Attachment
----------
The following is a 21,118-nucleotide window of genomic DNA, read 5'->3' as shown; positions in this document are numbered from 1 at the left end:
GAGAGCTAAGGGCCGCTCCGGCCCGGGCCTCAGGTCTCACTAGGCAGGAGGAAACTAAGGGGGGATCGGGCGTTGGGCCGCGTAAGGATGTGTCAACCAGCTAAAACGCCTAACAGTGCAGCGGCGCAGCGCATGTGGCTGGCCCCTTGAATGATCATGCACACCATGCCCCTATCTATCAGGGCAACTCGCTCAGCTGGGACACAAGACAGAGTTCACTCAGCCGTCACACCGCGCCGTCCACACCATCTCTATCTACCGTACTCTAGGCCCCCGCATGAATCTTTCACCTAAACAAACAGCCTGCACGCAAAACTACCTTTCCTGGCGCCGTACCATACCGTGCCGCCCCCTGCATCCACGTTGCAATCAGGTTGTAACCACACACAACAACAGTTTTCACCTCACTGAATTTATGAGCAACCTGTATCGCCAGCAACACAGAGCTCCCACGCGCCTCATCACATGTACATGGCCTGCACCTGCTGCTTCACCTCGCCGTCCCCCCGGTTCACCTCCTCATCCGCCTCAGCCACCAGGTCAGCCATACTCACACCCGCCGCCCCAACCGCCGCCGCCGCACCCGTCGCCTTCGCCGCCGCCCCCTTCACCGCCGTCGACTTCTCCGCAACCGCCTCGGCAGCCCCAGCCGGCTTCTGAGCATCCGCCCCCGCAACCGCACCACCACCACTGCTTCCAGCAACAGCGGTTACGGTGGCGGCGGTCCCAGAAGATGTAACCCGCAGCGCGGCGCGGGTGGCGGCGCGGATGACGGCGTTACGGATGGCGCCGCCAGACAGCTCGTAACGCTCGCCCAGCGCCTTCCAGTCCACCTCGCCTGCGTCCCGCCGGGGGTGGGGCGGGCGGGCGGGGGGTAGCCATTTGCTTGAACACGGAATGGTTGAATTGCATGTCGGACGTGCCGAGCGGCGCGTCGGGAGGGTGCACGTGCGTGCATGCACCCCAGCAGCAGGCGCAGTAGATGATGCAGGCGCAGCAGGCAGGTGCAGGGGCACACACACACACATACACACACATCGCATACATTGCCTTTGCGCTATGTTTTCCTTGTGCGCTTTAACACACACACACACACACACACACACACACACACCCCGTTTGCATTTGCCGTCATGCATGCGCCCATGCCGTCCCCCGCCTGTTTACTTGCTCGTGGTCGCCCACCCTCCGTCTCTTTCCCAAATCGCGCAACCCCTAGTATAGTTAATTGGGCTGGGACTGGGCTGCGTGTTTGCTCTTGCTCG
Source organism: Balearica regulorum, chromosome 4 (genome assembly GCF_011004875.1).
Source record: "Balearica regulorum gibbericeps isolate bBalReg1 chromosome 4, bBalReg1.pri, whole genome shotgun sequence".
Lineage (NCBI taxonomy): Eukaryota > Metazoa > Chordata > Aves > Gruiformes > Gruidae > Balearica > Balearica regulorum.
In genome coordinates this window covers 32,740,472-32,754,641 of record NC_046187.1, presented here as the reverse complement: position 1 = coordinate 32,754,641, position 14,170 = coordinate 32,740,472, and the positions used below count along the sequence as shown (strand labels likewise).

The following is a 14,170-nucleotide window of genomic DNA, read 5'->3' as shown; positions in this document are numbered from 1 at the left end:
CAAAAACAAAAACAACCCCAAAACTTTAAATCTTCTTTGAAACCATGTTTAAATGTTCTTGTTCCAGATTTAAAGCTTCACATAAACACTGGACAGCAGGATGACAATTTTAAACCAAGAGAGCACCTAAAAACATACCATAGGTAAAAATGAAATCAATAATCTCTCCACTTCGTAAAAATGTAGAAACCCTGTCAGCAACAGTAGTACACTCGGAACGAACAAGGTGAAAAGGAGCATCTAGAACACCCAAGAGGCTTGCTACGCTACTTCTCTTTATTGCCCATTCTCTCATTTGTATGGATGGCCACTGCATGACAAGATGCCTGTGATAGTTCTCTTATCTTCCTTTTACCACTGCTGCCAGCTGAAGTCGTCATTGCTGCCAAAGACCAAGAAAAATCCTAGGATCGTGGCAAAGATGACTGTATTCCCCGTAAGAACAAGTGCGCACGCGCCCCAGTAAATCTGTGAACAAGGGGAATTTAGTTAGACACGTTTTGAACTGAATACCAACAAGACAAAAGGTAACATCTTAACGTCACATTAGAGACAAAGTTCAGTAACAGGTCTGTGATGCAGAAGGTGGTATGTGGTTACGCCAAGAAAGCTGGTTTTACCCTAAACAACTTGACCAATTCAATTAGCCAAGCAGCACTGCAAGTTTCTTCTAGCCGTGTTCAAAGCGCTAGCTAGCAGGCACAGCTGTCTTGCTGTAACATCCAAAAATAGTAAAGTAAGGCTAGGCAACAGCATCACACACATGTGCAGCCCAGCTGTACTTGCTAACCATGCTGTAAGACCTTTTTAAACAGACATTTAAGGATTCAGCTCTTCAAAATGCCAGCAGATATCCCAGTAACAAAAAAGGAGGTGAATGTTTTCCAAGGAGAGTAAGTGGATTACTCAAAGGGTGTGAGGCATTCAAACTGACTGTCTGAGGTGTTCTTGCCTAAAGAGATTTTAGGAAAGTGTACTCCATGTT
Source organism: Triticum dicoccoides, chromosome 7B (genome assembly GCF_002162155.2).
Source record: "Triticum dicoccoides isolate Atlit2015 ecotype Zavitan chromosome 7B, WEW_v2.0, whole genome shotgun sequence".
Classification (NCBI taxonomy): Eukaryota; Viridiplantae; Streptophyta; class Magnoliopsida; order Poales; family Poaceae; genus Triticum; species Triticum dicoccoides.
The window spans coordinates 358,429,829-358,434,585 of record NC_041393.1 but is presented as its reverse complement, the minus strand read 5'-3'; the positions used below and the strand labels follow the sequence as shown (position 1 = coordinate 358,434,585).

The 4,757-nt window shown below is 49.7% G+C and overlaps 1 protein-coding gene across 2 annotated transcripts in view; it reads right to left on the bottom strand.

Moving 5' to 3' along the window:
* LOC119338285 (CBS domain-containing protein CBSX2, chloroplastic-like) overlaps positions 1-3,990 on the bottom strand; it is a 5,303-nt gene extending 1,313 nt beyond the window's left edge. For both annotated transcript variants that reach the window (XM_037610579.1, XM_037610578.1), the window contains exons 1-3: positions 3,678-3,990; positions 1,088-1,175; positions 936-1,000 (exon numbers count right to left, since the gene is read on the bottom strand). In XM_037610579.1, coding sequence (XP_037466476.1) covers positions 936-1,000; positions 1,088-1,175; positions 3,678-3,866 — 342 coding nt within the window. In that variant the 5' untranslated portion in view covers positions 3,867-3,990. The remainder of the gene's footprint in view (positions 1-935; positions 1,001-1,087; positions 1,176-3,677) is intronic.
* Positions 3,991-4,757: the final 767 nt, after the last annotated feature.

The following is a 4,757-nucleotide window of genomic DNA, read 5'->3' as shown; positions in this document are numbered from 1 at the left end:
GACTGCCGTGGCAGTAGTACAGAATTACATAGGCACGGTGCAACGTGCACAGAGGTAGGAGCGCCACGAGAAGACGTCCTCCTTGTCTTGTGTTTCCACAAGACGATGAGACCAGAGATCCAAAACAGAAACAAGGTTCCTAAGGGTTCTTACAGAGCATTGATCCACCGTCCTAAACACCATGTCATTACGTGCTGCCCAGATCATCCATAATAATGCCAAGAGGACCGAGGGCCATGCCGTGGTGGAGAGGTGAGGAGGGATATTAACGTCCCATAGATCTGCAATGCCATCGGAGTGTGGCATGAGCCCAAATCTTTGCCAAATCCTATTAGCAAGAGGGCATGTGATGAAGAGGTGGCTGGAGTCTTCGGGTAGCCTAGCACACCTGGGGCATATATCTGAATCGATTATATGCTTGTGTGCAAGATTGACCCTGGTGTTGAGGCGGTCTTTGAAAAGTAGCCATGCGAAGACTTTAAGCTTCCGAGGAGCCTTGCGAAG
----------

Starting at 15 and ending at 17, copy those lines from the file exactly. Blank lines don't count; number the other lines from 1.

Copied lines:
* LOC119338285 (CBS domain-containing protein CBSX2, chloroplastic-like) overlaps positions 1-3,990 on the bottom strand; it is a 5,303-nt gene extending 1,313 nt beyond the window's left edge. For both annotated transcript variants that reach the window (XM_037610579.1, XM_037610578.1), the window contains exons 1-3: positions 3,678-3,990; positions 1,088-1,175; positions 936-1,000 (exon numbers count right to left, since the gene is read on the bottom strand). In XM_037610579.1, coding sequence (XP_037466476.1) covers positions 936-1,000; positions 1,088-1,175; positions 3,678-3,866 — 342 coding nt within the window. In that variant the 5' untranslated portion in view covers positions 3,867-3,990. The remainder of the gene's footprint in view (positions 1-935; positions 1,001-1,087; positions 1,176-3,677) is intronic.
* Positions 3,991-4,757: the final 767 nt, after the last annotated feature.

The following is a 4,757-nucleotide window of genomic DNA, read 5'->3' as shown; positions in this document are numbered from 1 at the left end: